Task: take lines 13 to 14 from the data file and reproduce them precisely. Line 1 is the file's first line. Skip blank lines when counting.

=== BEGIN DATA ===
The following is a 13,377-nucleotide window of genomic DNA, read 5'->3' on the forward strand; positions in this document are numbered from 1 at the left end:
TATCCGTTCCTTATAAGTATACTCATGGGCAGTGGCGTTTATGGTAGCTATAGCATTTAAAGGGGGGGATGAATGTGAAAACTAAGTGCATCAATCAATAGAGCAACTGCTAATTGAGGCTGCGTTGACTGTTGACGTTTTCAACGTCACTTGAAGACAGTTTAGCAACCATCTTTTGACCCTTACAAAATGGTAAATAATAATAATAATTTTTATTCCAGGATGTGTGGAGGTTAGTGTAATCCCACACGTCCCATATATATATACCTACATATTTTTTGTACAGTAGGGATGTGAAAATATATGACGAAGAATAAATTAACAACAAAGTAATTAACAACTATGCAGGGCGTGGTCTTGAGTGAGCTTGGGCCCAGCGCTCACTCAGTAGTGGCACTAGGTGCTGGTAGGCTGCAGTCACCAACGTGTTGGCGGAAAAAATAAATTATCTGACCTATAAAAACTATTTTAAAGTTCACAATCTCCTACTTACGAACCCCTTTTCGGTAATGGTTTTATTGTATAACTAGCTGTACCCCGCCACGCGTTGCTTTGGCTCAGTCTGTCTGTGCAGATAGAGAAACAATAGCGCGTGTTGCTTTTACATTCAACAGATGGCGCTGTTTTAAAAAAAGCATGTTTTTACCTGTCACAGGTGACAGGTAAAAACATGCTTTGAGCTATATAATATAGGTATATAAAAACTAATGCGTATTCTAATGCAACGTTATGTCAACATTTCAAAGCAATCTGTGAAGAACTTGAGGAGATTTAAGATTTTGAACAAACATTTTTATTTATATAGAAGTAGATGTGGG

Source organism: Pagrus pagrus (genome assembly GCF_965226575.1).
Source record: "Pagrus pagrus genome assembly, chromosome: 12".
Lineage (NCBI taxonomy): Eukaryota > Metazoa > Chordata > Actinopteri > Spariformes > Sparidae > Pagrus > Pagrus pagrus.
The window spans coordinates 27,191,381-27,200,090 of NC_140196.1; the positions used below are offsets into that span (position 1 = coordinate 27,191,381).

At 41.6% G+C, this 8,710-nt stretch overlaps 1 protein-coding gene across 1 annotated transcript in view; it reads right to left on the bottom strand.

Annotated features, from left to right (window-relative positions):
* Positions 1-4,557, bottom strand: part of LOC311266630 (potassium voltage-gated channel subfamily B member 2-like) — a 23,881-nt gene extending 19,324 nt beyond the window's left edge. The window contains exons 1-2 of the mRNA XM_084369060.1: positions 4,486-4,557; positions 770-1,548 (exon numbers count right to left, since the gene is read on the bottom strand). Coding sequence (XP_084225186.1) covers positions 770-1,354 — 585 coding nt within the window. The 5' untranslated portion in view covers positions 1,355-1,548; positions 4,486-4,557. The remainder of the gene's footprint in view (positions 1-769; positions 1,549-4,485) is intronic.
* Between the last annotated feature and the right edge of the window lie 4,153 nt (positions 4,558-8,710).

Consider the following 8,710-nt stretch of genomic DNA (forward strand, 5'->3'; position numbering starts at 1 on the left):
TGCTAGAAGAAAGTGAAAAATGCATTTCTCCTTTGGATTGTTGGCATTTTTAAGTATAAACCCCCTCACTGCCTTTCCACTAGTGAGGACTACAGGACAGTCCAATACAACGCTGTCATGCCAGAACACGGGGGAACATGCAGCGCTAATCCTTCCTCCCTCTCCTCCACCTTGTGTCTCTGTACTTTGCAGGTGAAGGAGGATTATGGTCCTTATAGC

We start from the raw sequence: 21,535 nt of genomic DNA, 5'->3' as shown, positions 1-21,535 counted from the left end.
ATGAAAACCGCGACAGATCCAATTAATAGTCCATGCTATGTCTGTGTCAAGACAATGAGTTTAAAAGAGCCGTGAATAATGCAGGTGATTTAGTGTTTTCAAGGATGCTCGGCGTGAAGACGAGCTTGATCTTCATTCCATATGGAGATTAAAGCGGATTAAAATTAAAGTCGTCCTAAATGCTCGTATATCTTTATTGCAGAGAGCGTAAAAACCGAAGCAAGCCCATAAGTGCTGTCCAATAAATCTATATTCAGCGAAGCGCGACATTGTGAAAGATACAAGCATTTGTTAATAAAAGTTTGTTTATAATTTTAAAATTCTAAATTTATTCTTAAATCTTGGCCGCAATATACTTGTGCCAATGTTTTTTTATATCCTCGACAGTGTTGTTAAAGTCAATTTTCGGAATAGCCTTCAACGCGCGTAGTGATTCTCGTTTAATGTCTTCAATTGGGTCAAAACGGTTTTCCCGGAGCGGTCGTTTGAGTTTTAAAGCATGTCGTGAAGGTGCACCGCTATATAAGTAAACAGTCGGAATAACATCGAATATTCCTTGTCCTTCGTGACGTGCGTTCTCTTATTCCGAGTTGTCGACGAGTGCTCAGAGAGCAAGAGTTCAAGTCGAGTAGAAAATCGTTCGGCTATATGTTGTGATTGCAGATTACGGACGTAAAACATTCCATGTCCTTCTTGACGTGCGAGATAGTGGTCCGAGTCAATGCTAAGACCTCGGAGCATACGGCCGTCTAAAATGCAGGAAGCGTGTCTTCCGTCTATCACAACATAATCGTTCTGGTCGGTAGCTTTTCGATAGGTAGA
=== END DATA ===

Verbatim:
We start from the raw sequence: 21,535 nt of genomic DNA, 5'->3' as shown, positions 1-21,535 counted from the left end.
ATGAAAACCGCGACAGATCCAATTAATAGTCCATGCTATGTCTGTGTCAAGACAATGAGTTTAAAAGAGCCGTGAATAATGCAGGTGATTTAGTGTTTTCAAGGATGCTCGGCGTGAAGACGAGCTTGATCTTCATTCCATATGGAGATTAAAGCGGATTAAAATTAAAGTCGTCCTAAATGCTCGTATATCTTTATTGCAGAGAGCGTAAAAACCGAAGCAAGCCCATAAGTGCTGTCCAATAAATCTATATTCAGCGAAGCGCGACATTGTGAAAGATACAAGCATTTGTTAATAAAAGTTTGTTTATAATTTTAAAATTCTAAATTTATTCTTAAATCTTGGCCGCAATATACTTGTGCCAATGTTTTTTTATATCCTCGACAGTGTTGTTAAAGTCAATTTTCGGAATAGCCTTCAACGCGCGTAGTGATTCTCGTTTAATGTCTTCAATTGGGTCAAAACGGTTTTCCCGGAGCGGTCGTTTGAGTTTTAAAGCATGTCGTGAAGGTGCACCGCTATATAAGTAAACAGTCGGAATAACATCGAATATTCCTTGTCCTTCGTGACGTGCGTTCTCTTATTCCGAGTTGTCGACGAGTGCTCAGAGAGCAAGAGTTCAAGTCGAGTAGAAAATCGTTCGGCTATATGTTGTGATTGCAGATTACGGACGTAAAACATTCCATGTCCTTCTTGACGTGCGAGATAGTGGTCCGAGTCAATGCTAAGACCTCGGAGCATACGGCCGTCTAAAATGCAGGAAGCGTGTCTTCCGTCTATCACAACATAATCGTTCTGGTCGGTAGCTTTTCGATAGGTAGA